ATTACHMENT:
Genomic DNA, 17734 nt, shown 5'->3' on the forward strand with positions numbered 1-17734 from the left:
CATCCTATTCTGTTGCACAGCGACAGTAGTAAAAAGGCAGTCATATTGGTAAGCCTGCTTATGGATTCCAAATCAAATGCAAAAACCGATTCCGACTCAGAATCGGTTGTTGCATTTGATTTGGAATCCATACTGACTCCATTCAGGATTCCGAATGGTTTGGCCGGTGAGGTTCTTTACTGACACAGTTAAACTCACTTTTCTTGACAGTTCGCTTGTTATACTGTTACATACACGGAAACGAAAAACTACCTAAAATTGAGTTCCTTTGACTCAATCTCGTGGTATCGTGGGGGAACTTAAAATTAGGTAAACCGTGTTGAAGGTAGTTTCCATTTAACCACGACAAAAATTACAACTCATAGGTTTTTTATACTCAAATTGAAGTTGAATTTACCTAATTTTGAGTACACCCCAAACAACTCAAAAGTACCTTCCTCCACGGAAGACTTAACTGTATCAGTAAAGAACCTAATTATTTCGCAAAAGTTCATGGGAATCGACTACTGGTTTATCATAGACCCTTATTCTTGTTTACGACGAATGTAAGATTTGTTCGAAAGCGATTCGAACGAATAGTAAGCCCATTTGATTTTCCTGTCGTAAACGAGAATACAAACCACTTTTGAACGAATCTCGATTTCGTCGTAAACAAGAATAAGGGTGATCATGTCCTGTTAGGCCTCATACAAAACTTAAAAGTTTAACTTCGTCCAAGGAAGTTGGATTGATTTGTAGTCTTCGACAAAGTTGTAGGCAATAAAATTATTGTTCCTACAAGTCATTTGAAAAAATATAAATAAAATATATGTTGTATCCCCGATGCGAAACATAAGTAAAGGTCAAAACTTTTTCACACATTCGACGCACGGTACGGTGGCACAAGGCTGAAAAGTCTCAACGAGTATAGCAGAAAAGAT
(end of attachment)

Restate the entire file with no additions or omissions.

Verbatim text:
Genomic DNA, 17734 nt, shown 5'->3' on the forward strand with positions numbered 1-17734 from the left:
CATCCTATTCTGTTGCACAGCGACAGTAGTAAAAAGGCAGTCATATTGGTAAGCCTGCTTATGGATTCCAAATCAAATGCAAAAACCGATTCCGACTCAGAATCGGTTGTTGCATTTGATTTGGAATCCATACTGACTCCATTCAGGATTCCGAATGGTTTGGCCGGTGAGGTTCTTTACTGACACAGTTAAACTCACTTTTCTTGACAGTTCGCTTGTTATACTGTTACATACACGGAAACGAAAAACTACCTAAAATTGAGTTCCTTTGACTCAATCTCGTGGTATCGTGGGGGAACTTAAAATTAGGTAAACCGTGTTGAAGGTAGTTTCCATTTAACCACGACAAAAATTACAACTCATAGGTTTTTTATACTCAAATTGAAGTTGAATTTACCTAATTTTGAGTACACCCCAAACAACTCAAAAGTACCTTCCTCCACGGAAGACTTAACTGTATCAGTAAAGAACCTAATTATTTCGCAAAAGTTCATGGGAATCGACTACTGGTTTATCATAGACCCTTATTCTTGTTTACGACGAATGTAAGATTTGTTCGAAAGCGATTCGAACGAATAGTAAGCCCATTTGATTTTCCTGTCGTAAACGAGAATACAAACCACTTTTGAACGAATCTCGATTTCGTCGTAAACAAGAATAAGGGTGATCATGTCCTGTTAGGCCTCATACAAAACTTAAAAGTTTAACTTCGTCCAAGGAAGTTGGATTGATTTGTAGTCTTCGACAAAGTTGTAGGCAATAAAATTATTGTTCCTACAAGTCATTTGAAAAAATATAAATAAAATATATGTTGTATCCCCGATGCGAAACATAAGTAAAGGTCAAAACTTTTTCACACATTCGACGCACGGTACGGTGGCACAAGGCTGAAAAGTCTCAACGAGTATAGCAGAAAAGAT